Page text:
Verjuice, which is made from unripe grapes, was an important cooking ingredient in medieval times. It has recently been repopularized by Australian chef Maggie Beer. Being acidic, it can be used in much the same way as vinegar or lemon juice, for instance in salad dressings or marinades, but it has a mellower, fruitier flavor.
The Meat Free Monday Cookbook edited by Annie Rigg © 2016 Kyle Books, and the photographs © Tara Fisher. Hardcover edition originally published in April 2012. No images may be used, in print or electronically, without written consent from the publisher.
Preheat the oven to 300°F.
Place the lentils and 6 cups of water in a saucepan, bring to a simmer, and cook for 15 minutes.
Drain and set aside.
Meanwhile, heat 3 tablespoons olive oil in a heavy-bottomed casserole dish, and cook the eggplant in batches until golden. Remove and set aside. Add the onion and cook for 10 minutes or until golden brown, stirring occasionally. Add the garlic and a good pinch of salt, and cook, stirring every now and then to prevent the onion from burning, for 3–4 minutes or until the onions are a golden brown color.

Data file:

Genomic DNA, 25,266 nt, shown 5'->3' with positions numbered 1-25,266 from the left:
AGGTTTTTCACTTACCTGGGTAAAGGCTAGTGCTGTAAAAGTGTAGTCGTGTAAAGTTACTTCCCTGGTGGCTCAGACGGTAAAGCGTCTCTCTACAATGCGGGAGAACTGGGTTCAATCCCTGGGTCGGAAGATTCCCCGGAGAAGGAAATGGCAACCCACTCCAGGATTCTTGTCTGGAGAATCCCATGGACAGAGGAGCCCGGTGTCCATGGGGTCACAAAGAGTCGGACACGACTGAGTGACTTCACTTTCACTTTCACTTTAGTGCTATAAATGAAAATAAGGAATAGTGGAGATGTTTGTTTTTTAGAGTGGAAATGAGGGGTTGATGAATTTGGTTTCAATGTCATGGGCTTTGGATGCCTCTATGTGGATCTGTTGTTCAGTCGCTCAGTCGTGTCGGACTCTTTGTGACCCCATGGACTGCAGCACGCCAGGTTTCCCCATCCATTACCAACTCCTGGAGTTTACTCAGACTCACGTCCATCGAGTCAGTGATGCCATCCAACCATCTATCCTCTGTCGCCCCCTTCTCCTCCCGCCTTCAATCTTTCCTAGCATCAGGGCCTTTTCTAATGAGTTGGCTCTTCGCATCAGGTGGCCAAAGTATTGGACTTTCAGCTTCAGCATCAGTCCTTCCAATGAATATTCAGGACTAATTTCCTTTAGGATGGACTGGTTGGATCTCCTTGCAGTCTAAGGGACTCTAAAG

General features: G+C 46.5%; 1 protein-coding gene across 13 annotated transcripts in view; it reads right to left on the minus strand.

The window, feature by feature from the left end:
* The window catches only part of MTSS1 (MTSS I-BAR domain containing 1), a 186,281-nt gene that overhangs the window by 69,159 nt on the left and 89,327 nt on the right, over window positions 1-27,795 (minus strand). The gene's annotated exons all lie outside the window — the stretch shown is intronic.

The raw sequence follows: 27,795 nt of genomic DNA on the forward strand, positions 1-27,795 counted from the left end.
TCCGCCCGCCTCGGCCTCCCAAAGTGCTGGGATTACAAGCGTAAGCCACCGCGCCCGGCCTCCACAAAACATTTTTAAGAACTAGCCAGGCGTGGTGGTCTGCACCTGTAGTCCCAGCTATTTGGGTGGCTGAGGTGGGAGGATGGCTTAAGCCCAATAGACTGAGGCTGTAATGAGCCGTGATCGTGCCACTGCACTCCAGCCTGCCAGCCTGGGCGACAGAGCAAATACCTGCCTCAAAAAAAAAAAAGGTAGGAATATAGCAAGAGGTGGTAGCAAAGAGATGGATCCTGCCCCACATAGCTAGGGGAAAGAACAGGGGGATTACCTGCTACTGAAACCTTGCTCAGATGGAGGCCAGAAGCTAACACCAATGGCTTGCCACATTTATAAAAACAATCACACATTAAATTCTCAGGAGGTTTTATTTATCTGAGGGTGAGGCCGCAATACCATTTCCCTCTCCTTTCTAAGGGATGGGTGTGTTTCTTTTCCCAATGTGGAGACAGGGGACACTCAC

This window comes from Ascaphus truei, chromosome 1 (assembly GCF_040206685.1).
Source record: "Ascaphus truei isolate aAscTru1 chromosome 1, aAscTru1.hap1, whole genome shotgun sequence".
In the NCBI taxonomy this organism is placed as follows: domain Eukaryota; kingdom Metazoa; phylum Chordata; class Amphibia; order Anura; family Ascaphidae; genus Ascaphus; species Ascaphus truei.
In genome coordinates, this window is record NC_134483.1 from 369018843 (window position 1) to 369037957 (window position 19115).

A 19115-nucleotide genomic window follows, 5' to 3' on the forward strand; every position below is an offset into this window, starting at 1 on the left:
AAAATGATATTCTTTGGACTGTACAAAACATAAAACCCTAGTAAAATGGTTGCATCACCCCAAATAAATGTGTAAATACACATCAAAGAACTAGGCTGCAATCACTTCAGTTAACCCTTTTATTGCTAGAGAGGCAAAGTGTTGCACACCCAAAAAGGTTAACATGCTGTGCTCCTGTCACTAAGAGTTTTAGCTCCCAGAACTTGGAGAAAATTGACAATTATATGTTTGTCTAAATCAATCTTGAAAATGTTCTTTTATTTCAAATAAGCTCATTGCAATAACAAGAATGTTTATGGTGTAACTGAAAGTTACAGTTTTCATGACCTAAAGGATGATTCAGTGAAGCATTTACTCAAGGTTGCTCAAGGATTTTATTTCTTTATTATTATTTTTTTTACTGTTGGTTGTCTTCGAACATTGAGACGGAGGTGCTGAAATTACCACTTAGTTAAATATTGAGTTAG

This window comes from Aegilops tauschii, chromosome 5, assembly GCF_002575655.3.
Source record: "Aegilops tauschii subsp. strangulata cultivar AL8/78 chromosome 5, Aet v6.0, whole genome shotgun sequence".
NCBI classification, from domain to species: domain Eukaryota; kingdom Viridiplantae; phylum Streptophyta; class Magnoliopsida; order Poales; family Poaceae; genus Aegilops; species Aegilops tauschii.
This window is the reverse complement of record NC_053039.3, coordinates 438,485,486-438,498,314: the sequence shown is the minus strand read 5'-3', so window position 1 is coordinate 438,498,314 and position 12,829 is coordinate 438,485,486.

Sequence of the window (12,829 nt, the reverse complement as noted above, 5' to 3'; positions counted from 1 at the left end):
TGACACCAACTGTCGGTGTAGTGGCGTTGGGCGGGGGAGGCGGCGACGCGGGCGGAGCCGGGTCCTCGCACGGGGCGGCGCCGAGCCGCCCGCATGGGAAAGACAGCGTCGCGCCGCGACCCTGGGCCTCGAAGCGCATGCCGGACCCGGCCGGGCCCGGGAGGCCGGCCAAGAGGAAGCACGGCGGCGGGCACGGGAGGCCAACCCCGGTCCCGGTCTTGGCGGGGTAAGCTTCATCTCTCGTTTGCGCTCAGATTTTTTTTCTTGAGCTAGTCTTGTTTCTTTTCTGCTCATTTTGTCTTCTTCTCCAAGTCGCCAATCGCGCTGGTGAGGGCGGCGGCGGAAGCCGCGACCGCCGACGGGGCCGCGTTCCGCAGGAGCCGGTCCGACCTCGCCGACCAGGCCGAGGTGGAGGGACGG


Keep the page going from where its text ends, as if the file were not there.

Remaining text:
Add the tomatoes with 1 tablespoon olive oil and warm through. Pour in the verjuice and cook, stirring, for 1 minute until the liquid has reduced by two-thirds, then remove from the heat and set aside.
Add half of the eggplant slices, sprinkle with half of the lentils, then add the rest of the eggplant and top with the rest of the lentils. Pour over the remaining olive oil and the pomegranat molasses.
Cover, and cook in the oven for 1 hour, then stir through the preserved lemons.
Return to the oven for another 45 minutes–1 hour or until the eggplant is cooked through. Check for seasoning and serve warm with the parsley and mint stirred through.
Serve on individual plates, top with quark or mascarpone, and drizzle with a last dash of olive oil.